Governments generally make bad loan customers, as seizing territory is generally not possible for banks trying to collect unpaid loans. Governments, it turns out, do go bankrupt. Just ask Argentina’s creditors, or the European Central Bank on its Greek exposure. The Arab Gulf states have generally been creditors to other states, not borrowers; but that may soon start to change. In July, Saudi Arabia issued its first sovereign bond since 2007. On August 10, Bloomberg reported additional issues of an estimated $5.3 billion in bonds with five, seven, and 10 year maturities. The government is expected to raise as much as $27 billion in bond issues this year.
Saudi Arabia and the other Arab Gulf states are certainly not nearing bankruptcy. They hold significant reserve assets and manage massive sovereign wealth funds. They are attractive to investors interested in buying sovereign bonds. Their economies are, however, highly sensitive to movements in U.S. interest rates, as all Gulf Cooperation Council states restrict their monetary policies in some way to the U.S. dollar. They are also, of course, sensitive to movements in the price of oil and gas. The third weakness in GCC economies is the shallowness of their financial and bank sectors. Banks are often caught in a cycle of boom or bust lending. As fiscal expansion in Arab Gulf states is tied to increases in oil revenue, states use these moments to spend on infrastructure and real estate projects, which then prompts related borrowing and growth.
During periods of high energy prices, government finances improve, which creates domestic liquidity (government money goes into the domestic banking system), and investor and lender confidence rises. This translates to higher asset prices, often most visible in real estate. As financial institutions have an incentive to keep lending, they also increase their exposure to risk, again, especially in the construction and real estate sectors. Because other financial instruments (e.g., corporate bonds, derivative products) are less common in GCC markets, and investors (both private and state-related) prefer on a normative basis more tangible and sharia-compliant assets and opportunities, there are concentrated risks in the bank system.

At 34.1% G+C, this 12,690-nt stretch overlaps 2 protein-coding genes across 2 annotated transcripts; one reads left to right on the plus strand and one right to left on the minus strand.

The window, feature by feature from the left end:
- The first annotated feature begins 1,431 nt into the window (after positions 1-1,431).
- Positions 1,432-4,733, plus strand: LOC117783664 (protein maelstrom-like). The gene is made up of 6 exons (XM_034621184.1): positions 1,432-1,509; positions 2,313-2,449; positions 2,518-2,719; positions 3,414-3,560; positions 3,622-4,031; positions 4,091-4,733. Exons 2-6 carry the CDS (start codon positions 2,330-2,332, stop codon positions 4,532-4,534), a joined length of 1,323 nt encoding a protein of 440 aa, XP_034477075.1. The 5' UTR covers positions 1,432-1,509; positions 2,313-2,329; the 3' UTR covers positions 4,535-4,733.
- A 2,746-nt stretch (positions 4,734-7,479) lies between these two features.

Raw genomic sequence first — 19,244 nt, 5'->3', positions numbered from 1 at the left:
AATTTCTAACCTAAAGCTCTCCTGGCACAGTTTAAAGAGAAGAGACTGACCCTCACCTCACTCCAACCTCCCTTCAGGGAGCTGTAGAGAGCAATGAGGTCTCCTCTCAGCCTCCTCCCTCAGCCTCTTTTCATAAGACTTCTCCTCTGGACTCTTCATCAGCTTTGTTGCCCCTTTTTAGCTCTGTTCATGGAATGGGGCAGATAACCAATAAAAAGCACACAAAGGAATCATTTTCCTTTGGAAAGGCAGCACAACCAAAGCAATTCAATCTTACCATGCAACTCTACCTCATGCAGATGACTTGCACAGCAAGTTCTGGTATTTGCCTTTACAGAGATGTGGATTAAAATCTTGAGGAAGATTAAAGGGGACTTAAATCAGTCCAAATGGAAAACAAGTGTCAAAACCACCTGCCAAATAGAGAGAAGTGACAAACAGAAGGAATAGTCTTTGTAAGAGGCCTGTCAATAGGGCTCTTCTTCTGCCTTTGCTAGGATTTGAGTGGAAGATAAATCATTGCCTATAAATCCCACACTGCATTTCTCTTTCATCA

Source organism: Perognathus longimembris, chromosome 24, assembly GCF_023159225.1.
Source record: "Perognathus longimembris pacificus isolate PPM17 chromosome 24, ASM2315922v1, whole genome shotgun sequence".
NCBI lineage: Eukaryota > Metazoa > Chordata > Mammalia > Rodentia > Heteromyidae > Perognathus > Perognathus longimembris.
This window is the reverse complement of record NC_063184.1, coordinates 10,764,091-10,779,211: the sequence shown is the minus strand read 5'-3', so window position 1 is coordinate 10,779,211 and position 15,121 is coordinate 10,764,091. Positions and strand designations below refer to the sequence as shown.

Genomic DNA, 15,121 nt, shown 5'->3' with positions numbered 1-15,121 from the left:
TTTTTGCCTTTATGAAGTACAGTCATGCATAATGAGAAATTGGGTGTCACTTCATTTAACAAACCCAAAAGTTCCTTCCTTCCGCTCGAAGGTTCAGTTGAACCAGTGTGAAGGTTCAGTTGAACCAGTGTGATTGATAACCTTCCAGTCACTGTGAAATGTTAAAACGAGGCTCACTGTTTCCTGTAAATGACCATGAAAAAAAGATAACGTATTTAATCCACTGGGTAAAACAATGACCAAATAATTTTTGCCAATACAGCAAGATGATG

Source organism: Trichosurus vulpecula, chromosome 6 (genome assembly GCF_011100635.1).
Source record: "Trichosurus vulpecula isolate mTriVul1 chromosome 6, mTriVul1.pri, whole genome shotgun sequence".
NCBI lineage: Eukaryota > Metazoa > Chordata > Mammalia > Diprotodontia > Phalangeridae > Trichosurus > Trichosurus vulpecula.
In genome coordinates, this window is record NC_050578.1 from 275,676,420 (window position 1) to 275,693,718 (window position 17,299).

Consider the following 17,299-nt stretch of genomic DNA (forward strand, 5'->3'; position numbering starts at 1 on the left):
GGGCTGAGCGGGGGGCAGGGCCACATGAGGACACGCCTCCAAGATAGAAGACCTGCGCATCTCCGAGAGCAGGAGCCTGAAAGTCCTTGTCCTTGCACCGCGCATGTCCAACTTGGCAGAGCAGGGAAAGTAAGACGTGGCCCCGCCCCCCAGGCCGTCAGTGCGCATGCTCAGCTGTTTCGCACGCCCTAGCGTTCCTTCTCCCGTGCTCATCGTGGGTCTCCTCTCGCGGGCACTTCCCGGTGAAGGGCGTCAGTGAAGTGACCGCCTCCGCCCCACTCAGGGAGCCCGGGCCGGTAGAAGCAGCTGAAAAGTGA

As the International Monetary Fund warned in October 2014, the composition of the labor force, particularly in the prevalence of nationals in the public sector, only worsens this cyclical weakness. In the GCC, the average share of nationals employed in the public sector is 60 percent (87 percent in Qatar). Oil revenue funds public sector wages, which also expands consumer spending and personal credit. These patterns increase bank exposure to oil revenue; they also make it difficult for governments to curb spending in salaries, subsidies, and expected bonuses when revenue changes. When energy prices fall sharply, the cycle reverses, putting pressure on banks to call in loans.
Energy price and market effects in GCC states
On August 4, the IMF concluded its annual consultation with the United Arab Emirates and issued a veiled warning. There is a projected fiscal deficit for the first time since the global financial crisis in 2009, projected at 2.9 percent of gross domestic product. The IMF’s implicit warning is less about fiscal prudence and more about the composition of the UAE bank sector. Because the corporate landscape in the UAE (and in most of the other GCC states) is dominated by large government-related entities and family owned conglomerates, often with ties to ruling family members on their boards and as stakeholders, banks may not always comply with advice on loan concentration limits. In short, there is a risk of connected lending and banks underreporting non-performing loans.
The persistent decline in oil prices will have some ripple effects in GCC economies. Qatar National Bank has forecast the current glut in oil markets to continue through 2016, with prices averaging around $55 per barrel until early 2017. GCC governments will have to engage fiscal policy on subsidies (everything from fuel to electricity to health care), public sector salaries, government-related entity debt and exposure, and planned investment and aid to regional allies, as well as their consistently increasing military expenditure.
GCC governments will also need to consider how their models of state-led economic growth can weather a sustained period of oil price decline. This will involve more than “decoupling” from oil revenue through economic diversification (which is also important). It will mean creating wider debt markets domestically and regulatory systems that do not distinguish between borrowers. It will also mean that states seeking debt financing will have to disclose more information to creditors on fiscal balance sheets, and that could be a very positive shift in GCC public finance. While it will be difficult for GCC states to strictly enforce their existing bank regulations on non-performing loans and concentrated lending, there is some hope that by going to international capital markets to seek sovereign debt financing, transparency in fiscal policy will be improved.
Although the entry of women into the Gulf’s diplomatic and military ranks was slower than elsewhere, the region is in the midst of a sweeping transformation, largely due to top-down policies and social shifts.
Rather than a change of policy, the appointment of Ali Akbar Ahmadian may be more about who gets credit for Iran’s diplomatic initiatives.
Through its careful examination of the forces shaping the evolution of Gulf societies and the new generation of emerging leaders, AGSIW facilitates a richer understanding of the role the countries in this key geostrategic region can be expected to play in the 21st century.